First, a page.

with them to Hispaniola; sold them; and with other articles of merchandize, the price of blood, arrived in England. He was afterwards appointed to one of the Queen's ships, to proceed on the same adventure. But Elizabeth appears to have been deceived; for,' says Hill, the naval questioned Hawkins, she expressed her historian, quoted by Clarkson, having concern lest any of the Africans should be carried off without their free consent, in which case she declared that "it would be detestable, and call down the vengeance of Heaven upon the undertakers." It seems, then, that it was represented to the government at home that it was as labourers, taken away voluntarily, that they were transported to the Spanish colonies, and not as slaves.

"It appears also froin Labat, a Roman missionary, that in order to induce Louis XIII. to sanction the practice of slavery in his colonies, he was persuaded that it was for the good of the Negroes' souls and the glory of God, this being the only way of converting them to Christianity. Deceived by this hypocritical representation, the monarch gave his consent.

"Having thus commenced, this shameful traffic proceeded, and gathered strength day by day. As British settlements were formed in the West-India islands, during nists commenced plantations and stocked the reign of the two Charleses, the colothem with slaves. The Buccaneers enriched these settlements with their spoils, of blood, to cruelty and rapine, the enand, accustomed as they were to deeds slaving of their fellow-creatures would shock no feeling of their minds. Mr. Edwards says, that from 1700 to 1786 the number imported into Jamaica was sufficient evidence, having in my posses610,000! I say this,' he observes,' on sion lists of all the entries.' The total import into all the British colonies from 1680 to 1786, may be put at 2,130,000.' flourishing period of the trade, there sailIn 1771, which he considers the most ed from England to the coast of Africa one hundred and ninety-two ships provided for the importation of 47,146 Negroes. And now, he observes (1793), the whole number annually exported from Africa by all the European powers is 74,000, of which 38,000 are imported by the British. In this abominable traffic in human beings Britain did not take the lead; but, having once embarked in it, she threw into it her accustomed energy, and soon surpassed all the rest.

"Thus we see that Mammon, at whose shrine the original natives of the WestIndia islands were sacrificed by thousands and tens of thousands, was the cruel deity by whose inspirations Negro slavery was commenced : fraud and hypocrisy pleaded his cause, while treachery and violence were the agents he employed. Unprincipled adventurers, for the love of gain,

embarked in this unholy enterprise; governments, imposed on, or not aware of the enormities of the system, first tolerated and then encouraged it, till long custom gave it a kind of sanction; and this horrid upas, blighting and withering all that comes within its pestilential in fluence, struck deep root in our colonies; there it still flourishes, the Black man's plague, and the White man's curse; and will continue its mischiefs, till it is uprooted by human benevolence, or perishes smitten with the vengeance of offended Heaven.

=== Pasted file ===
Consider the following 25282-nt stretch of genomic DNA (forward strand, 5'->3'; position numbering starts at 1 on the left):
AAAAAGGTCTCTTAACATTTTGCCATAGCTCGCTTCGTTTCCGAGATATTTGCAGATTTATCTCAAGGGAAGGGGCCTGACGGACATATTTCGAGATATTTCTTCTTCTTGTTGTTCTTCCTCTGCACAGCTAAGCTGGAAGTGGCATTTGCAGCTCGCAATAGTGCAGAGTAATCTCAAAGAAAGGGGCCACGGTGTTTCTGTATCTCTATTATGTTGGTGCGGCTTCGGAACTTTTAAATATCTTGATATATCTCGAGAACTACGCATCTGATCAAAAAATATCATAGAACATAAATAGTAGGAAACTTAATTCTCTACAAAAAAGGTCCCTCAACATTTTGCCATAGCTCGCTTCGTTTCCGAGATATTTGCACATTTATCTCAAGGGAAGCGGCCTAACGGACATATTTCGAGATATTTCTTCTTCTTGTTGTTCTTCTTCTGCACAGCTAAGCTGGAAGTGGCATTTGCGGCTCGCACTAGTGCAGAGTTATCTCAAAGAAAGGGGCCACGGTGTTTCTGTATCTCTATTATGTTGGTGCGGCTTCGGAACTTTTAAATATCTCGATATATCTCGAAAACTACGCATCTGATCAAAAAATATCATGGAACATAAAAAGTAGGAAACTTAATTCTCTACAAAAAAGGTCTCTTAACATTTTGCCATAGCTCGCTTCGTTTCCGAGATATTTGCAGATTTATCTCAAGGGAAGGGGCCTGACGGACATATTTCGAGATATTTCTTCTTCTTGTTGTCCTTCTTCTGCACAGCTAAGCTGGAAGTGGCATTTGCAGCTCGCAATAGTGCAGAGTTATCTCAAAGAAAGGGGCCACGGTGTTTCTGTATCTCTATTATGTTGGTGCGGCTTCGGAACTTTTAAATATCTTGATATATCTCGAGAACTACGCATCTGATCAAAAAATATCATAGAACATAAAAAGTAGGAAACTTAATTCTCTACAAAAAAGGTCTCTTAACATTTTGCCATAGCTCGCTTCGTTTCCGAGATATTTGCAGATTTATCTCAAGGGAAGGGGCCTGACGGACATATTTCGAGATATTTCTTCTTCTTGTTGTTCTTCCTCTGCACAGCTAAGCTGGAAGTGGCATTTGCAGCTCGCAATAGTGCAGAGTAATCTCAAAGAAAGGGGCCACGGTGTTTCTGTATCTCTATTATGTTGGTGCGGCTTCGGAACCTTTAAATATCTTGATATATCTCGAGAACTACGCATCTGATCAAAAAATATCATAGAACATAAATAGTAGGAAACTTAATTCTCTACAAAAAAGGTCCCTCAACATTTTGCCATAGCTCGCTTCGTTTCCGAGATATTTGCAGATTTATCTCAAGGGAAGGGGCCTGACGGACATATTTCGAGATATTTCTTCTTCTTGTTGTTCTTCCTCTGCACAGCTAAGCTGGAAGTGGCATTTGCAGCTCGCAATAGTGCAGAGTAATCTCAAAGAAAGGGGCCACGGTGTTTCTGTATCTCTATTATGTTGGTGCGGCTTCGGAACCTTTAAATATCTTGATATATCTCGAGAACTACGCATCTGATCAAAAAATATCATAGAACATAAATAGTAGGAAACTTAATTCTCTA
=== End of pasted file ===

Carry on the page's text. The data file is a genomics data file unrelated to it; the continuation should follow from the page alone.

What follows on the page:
"On taking a survey of what has been done by the friends of humanity towards the extinction of this evil, we perceive three distinct steps of advance :-the decision of the judges in Westminster Hall in 1772, which bauisbed Negro slavery from England; the Act of Parliament passed in 1807, which abolished the slave trade; and the unanimous resolutions of the House of Commons in 1823, which pledged Parliament to the extinction of slavery." pp. 120-122.

A fourth epoch, we trust, is the year 1830, in which the friends of the cause, being quite convinced, after long and almost fruitless toils, that the slave-owners do not really intend to do any thing effectual to bring slavery to an end, have come to the resolution that prompt and complete, though also just and wise, measures must be forced upon their reluctant consent, or carried into execution without it.

If, in reply to the assertion that bad as may be the slave laws, the actual practice is humane, and the actual state of slavery not severe, we were to begin quoting from our author, long and numerous indeed must be our extracts. only two or three.

We copy

"Besides the power of the owner or manager, for the employment of which no one has a right to call him to account; the driver possesses also the power of summary punishment, and, besides the presence and actual infliction of the lash as a mere stimulus to exertion, as a waggoner stimulates the horses of his team, not unfrequently exercises that power. If the Negroes are late in the field in the morning, or after dinner, he may inflict the lash, within certain limits, on their bare bodies, whether they be men or women. If they flag in their work, through idleness, or weakness, or fatigue, the driving whip may be employed to quicken them. Dr. Collins, who was him self a planter, says, that it is generally

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bestowed with rigour on the weakest of the gang, and those who are so unfortunate as not to be in favour with this subdespot. If any offend,' says Mr. Bickell, more than ordinarily, Master Driver, who has almost unlimited power, takes him or her from the ranks, and, having two or three strong Negroes to hold the culprit down, lays on lashes with all his might. Thirty-nine is the number specified by law, beyond which even a White man cannot legally go in one day;' (and ten the number a driver may inflict by his own authority); 'but I have seen a Black driver lay on most unmercifully, upwards of forty at one time, whilst his fellowslave was crying out for mercy, so that he could be heard a quarter of a mile from the spot.'